Psychological Self-Help

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values, and needs are, what major purposes you are going to serve in
life. Chapter 3 provides some help with this. Your morals, values, and
philosophy of life could influence every moment of your life, so they
are of utmost importance. 
Chapter 4 discusses how to stop unwanted behavior and how to
increase your motivation to do what you think you should do.
Chapters 5 to 8 explain the four major emotions of anxiety,
depression, anger, and dependency, and suggest ways of reducing
these unpleasant feelings. Chapter 9 gives us insight into our needs
and the development of our personality as well as into our
relationships. Chapter 10 deals with finding and keeping love: dating,
sex, marriage, and divorce. Chapters 11 to 15 spell out the rationale
and detailed steps involved in carrying out the major self-help
methods to treat or solve problems. You would use only one or two
methods from a "solving-the-problem" chapter on a particular
problem. Thus, you usually need to read an "understanding-the-
problem" chapter before skimming the "solving-the-problem" chapters. 
Note: It would be a mistake to over-emphasize just finding
information to help you with a current problem. Remember, there are
at least three good reasons for reading about topics or problems that
don't concern you at the moment: (1) it is possible that you have a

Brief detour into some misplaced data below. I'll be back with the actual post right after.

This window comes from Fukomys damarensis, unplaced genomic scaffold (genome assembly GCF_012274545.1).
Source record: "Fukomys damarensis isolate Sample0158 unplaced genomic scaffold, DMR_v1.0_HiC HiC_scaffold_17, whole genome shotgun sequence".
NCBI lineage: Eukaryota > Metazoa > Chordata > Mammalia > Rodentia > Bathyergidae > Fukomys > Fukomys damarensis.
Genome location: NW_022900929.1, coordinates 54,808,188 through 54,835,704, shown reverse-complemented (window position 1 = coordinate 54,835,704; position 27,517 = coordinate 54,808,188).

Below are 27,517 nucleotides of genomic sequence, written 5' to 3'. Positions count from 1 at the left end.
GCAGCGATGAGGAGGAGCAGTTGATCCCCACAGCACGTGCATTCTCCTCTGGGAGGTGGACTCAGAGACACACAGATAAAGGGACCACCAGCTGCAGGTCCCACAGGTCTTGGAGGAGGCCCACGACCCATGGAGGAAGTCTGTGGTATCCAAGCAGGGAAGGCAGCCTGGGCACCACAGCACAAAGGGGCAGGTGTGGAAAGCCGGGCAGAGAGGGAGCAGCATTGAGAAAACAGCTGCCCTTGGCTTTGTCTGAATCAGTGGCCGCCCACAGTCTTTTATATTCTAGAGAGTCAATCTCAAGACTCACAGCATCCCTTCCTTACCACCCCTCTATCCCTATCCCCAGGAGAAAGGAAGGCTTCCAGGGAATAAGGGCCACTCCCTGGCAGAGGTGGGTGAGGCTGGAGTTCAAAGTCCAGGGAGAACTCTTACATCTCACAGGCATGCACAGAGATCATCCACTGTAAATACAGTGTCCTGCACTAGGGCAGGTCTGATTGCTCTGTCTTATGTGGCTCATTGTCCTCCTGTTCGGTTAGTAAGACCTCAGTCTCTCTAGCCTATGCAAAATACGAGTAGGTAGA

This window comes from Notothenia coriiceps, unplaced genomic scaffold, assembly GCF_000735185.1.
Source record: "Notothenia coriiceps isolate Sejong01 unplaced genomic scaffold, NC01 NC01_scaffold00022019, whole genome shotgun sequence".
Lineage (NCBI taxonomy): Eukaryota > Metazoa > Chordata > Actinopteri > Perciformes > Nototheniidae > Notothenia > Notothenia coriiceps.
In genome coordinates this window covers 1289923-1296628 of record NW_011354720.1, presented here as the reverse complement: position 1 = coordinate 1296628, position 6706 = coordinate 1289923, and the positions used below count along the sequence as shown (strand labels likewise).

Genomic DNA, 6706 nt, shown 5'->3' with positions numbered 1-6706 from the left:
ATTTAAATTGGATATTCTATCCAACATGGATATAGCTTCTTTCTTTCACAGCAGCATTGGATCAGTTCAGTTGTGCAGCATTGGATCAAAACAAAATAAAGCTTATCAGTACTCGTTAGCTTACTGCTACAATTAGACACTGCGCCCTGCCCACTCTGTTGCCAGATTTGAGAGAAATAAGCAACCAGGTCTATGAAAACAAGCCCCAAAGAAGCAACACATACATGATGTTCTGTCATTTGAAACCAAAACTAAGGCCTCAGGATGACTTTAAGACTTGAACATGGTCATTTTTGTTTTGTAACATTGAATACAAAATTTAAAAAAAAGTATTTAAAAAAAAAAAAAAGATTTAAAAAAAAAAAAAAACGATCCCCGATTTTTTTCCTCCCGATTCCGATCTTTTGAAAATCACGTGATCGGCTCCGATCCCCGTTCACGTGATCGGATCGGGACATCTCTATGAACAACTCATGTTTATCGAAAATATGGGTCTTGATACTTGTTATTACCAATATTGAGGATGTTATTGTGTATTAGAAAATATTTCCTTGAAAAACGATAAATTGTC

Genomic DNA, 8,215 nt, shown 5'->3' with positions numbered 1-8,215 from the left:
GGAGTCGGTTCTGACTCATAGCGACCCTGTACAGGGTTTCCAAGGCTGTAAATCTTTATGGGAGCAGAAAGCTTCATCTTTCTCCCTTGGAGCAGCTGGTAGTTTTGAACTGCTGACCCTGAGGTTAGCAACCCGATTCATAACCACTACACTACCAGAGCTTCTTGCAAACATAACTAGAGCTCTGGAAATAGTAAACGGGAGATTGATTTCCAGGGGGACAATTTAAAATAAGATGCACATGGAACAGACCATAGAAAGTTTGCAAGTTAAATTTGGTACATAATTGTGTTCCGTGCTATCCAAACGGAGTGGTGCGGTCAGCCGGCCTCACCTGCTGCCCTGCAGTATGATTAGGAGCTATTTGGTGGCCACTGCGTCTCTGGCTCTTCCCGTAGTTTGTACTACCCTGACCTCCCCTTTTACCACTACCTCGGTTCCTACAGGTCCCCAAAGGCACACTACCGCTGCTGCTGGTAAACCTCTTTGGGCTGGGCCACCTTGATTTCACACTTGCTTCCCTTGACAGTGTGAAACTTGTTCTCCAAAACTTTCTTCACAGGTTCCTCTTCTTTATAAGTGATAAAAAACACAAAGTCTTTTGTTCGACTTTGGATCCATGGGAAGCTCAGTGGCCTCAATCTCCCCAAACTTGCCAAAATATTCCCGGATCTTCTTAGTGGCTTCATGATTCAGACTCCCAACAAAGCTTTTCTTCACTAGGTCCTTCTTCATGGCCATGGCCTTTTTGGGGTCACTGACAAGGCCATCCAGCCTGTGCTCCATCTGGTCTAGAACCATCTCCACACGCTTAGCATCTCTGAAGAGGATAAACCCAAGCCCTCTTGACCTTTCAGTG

problem but don't realize it, until you read about it. (2) It is highly
advantageous if you have read in advance about and prepared for an
upcoming, perhaps unseen, problem. For example, surely most of us
will be dumped by a lover sometime in our lives. If you have given
some forethought to coping with that situation--the irrational self-
doubts (chapter 14), the dependency (chapter 8), the feelings of
failure and self-doubt (chapter 6), the anger (chapter 7), etc.--surely
you will be better prepared for the unavoidable pain and even for
possible thoughts of suicide. (3) It is inevitable, if you have several
close, intimate friends, that they will face problems different from
yours. Your friends will be very lucky if you are well read and
understand them when they are in trouble, perhaps you can offer
them some helpful suggestions as well as steady support. 
My plea is for you to accept the size of this book, the sometimes
distracting referrals to other chapters, and the hundreds of useful
references (where you can go for the best additional information, if
you need it). It is a book of knowledge, not a book for pleasure. Let
me give you an example of how you can quickly find your way around:
I'd encourage you to read the rest of this chapter, but not necessarily
now. If you are in a hurry to "get on with it," just look over the
"understandings" in bold print below and go on to chapter 2. If the
details for doing self-help in chapter 2 are also too tedious for you
now, look over the steps in bold print (that will take you two minutes)
and then go directly to the chapter(s) that interest you most. This
book can't help you if you don't read it. Use the table of contents and
the chapter indices or use the book's search engine on the title page to
get around quickly. 
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